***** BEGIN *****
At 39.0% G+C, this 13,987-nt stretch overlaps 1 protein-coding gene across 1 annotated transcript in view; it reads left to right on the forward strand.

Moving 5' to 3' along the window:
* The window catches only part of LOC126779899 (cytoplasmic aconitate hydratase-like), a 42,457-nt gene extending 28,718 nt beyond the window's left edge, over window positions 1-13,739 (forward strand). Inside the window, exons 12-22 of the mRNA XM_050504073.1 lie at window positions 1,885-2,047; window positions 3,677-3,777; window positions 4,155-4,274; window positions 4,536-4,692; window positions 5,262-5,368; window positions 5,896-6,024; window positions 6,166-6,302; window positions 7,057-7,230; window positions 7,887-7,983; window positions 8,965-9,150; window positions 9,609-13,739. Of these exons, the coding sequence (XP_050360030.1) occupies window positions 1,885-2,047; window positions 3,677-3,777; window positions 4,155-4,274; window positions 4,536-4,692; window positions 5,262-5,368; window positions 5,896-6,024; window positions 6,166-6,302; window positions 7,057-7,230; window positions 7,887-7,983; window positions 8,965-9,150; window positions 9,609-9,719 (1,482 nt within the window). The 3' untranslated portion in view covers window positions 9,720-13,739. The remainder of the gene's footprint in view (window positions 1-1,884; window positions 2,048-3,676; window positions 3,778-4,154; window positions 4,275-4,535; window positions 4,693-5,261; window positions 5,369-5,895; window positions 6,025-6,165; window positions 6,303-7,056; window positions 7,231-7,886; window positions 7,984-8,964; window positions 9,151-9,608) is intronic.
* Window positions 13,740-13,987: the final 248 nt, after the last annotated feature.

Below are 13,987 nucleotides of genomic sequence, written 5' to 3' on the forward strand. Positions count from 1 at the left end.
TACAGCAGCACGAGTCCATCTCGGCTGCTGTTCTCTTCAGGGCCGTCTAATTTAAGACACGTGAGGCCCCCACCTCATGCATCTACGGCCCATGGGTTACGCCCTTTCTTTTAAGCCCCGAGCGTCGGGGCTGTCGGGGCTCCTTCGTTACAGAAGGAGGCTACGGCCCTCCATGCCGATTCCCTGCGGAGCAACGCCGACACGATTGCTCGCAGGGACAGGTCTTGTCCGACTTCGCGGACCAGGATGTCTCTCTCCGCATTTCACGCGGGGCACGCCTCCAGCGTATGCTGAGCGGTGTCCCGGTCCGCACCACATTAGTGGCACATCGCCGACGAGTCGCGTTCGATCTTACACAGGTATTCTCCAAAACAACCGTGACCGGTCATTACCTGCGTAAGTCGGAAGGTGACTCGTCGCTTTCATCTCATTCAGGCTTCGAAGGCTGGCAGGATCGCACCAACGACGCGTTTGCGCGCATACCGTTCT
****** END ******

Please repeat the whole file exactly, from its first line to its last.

At 39.0% G+C, this 13,987-nt stretch overlaps 1 protein-coding gene across 1 annotated transcript in view; it reads left to right on the forward strand.

Moving 5' to 3' along the window:
* The window catches only part of LOC126779899 (cytoplasmic aconitate hydratase-like), a 42,457-nt gene extending 28,718 nt beyond the window's left edge, over window positions 1-13,739 (forward strand). Inside the window, exons 12-22 of the mRNA XM_050504073.1 lie at window positions 1,885-2,047; window positions 3,677-3,777; window positions 4,155-4,274; window positions 4,536-4,692; window positions 5,262-5,368; window positions 5,896-6,024; window positions 6,166-6,302; window positions 7,057-7,230; window positions 7,887-7,983; window positions 8,965-9,150; window positions 9,609-13,739. Of these exons, the coding sequence (XP_050360030.1) occupies window positions 1,885-2,047; window positions 3,677-3,777; window positions 4,155-4,274; window positions 4,536-4,692; window positions 5,262-5,368; window positions 5,896-6,024; window positions 6,166-6,302; window positions 7,057-7,230; window positions 7,887-7,983; window positions 8,965-9,150; window positions 9,609-9,719 (1,482 nt within the window). The 3' untranslated portion in view covers window positions 9,720-13,739. The remainder of the gene's footprint in view (window positions 1-1,884; window positions 2,048-3,676; window positions 3,778-4,154; window positions 4,275-4,535; window positions 4,693-5,261; window positions 5,369-5,895; window positions 6,025-6,165; window positions 6,303-7,056; window positions 7,231-7,886; window positions 7,984-8,964; window positions 9,151-9,608) is intronic.
* Window positions 13,740-13,987: the final 248 nt, after the last annotated feature.

Below are 13,987 nucleotides of genomic sequence, written 5' to 3' on the forward strand. Positions count from 1 at the left end.
TACAGCAGCACGAGTCCATCTCGGCTGCTGTTCTCTTCAGGGCCGTCTAATTTAAGACACGTGAGGCCCCCACCTCATGCATCTACGGCCCATGGGTTACGCCCTTTCTTTTAAGCCCCGAGCGTCGGGGCTGTCGGGGCTCCTTCGTTACAGAAGGAGGCTACGGCCCTCCATGCCGATTCCCTGCGGAGCAACGCCGACACGATTGCTCGCAGGGACAGGTCTTGTCCGACTTCGCGGACCAGGATGTCTCTCTCCGCATTTCACGCGGGGCACGCCTCCAGCGTATGCTGAGCGGTGTCCCGGTCCGCACCACATTAGTGGCACATCGCCGACGAGTCGCGTTCGATCTTACACAGGTATTCTCCAAAACAACCGTGACCGGTCATTACCTGCGTAAGTCGGAAGGTGACTCGTCGCTTTCATCTCATTCAGGCTTCGAAGGCTGGCAGGATCGCACCAACGACGCGTTTGCGCGCATACCGTTCT